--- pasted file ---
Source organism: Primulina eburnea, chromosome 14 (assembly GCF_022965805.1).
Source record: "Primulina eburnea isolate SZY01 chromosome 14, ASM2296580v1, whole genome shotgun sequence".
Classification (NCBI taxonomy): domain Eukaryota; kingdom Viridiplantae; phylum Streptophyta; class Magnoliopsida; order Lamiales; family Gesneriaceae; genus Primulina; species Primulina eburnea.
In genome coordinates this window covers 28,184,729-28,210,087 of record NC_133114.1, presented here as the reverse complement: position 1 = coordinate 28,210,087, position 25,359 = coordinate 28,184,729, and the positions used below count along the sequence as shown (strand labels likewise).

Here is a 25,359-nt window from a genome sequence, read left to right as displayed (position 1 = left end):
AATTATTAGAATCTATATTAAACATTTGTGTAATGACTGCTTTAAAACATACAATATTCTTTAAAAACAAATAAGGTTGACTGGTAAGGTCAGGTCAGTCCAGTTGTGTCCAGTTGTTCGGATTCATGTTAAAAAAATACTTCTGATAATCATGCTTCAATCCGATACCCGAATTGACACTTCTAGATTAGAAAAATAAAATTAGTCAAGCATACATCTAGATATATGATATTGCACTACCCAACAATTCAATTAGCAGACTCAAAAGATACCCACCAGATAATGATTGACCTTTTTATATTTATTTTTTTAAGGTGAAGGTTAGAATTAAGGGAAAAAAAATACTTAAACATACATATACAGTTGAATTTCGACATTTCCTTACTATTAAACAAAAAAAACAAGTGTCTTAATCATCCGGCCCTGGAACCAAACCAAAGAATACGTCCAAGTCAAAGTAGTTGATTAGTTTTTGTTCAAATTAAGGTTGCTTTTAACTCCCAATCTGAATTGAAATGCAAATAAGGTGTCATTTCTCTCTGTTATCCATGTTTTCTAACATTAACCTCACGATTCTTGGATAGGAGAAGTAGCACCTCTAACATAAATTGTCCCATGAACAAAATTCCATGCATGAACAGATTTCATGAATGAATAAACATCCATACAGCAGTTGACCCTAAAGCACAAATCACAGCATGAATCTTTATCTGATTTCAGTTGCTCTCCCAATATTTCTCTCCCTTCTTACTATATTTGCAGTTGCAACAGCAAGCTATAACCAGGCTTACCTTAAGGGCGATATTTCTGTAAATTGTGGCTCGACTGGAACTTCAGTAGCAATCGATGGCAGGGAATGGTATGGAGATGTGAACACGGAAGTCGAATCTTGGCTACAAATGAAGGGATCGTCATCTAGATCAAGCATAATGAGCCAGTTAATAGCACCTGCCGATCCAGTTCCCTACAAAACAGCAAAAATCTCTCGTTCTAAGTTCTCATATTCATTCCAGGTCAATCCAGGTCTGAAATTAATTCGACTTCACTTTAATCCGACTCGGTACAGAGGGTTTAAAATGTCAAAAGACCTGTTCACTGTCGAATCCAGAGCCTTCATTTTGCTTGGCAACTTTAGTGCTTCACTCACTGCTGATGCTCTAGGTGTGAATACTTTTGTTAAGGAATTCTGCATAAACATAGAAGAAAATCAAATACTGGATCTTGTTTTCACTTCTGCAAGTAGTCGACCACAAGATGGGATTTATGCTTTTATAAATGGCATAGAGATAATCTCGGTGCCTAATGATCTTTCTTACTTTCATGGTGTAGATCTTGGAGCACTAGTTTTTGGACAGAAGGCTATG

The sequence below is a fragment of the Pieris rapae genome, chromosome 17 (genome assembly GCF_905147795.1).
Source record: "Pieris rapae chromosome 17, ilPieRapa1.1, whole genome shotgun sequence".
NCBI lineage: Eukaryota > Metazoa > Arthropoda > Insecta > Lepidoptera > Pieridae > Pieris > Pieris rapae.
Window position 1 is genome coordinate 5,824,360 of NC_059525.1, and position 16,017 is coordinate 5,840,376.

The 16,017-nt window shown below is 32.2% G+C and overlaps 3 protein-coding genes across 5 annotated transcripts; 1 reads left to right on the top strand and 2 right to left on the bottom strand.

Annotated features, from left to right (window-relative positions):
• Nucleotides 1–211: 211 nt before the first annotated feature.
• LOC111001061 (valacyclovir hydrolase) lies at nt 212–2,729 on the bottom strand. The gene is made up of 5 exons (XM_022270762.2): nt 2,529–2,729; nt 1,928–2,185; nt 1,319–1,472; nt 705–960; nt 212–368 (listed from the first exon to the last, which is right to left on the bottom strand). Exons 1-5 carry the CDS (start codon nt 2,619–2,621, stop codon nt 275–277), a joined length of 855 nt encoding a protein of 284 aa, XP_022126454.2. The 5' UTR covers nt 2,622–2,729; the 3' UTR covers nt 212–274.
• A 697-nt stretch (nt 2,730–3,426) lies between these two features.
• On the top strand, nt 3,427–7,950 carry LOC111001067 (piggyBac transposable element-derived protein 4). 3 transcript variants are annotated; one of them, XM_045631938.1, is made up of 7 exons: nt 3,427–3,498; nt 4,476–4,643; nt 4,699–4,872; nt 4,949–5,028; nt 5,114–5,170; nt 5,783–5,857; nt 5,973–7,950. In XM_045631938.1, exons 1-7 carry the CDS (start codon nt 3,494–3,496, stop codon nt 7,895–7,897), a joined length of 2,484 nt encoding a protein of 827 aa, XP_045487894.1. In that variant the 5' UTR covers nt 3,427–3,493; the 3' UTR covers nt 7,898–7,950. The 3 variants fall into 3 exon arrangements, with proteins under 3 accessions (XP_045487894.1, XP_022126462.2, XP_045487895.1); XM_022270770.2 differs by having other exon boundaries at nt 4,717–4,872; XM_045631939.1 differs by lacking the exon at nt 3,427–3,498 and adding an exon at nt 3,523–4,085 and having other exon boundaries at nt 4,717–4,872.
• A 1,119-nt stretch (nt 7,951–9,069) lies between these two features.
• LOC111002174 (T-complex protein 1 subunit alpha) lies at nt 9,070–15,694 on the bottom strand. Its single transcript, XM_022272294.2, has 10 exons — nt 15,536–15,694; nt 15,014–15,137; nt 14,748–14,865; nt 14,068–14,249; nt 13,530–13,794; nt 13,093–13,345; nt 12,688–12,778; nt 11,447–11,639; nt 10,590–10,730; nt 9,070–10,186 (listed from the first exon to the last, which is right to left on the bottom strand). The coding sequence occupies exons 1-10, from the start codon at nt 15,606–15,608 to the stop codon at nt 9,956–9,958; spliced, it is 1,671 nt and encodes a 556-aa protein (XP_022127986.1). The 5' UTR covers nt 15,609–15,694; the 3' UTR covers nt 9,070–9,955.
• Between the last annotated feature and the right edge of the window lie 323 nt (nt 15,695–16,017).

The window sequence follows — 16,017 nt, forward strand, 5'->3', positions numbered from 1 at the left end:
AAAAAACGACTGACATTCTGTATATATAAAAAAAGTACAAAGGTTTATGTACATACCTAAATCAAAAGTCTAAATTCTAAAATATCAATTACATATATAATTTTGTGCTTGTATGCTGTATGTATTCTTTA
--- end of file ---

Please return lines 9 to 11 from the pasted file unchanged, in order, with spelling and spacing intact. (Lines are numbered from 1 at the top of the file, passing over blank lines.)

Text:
NCBI lineage: Eukaryota > Metazoa > Arthropoda > Insecta > Lepidoptera > Pieridae > Pieris > Pieris rapae.
Window position 1 is genome coordinate 5,824,360 of NC_059525.1, and position 16,017 is coordinate 5,840,376.

The 16,017-nt window shown below is 32.2% G+C and overlaps 3 protein-coding genes across 5 annotated transcripts; 1 reads left to right on the top strand and 2 right to left on the bottom strand.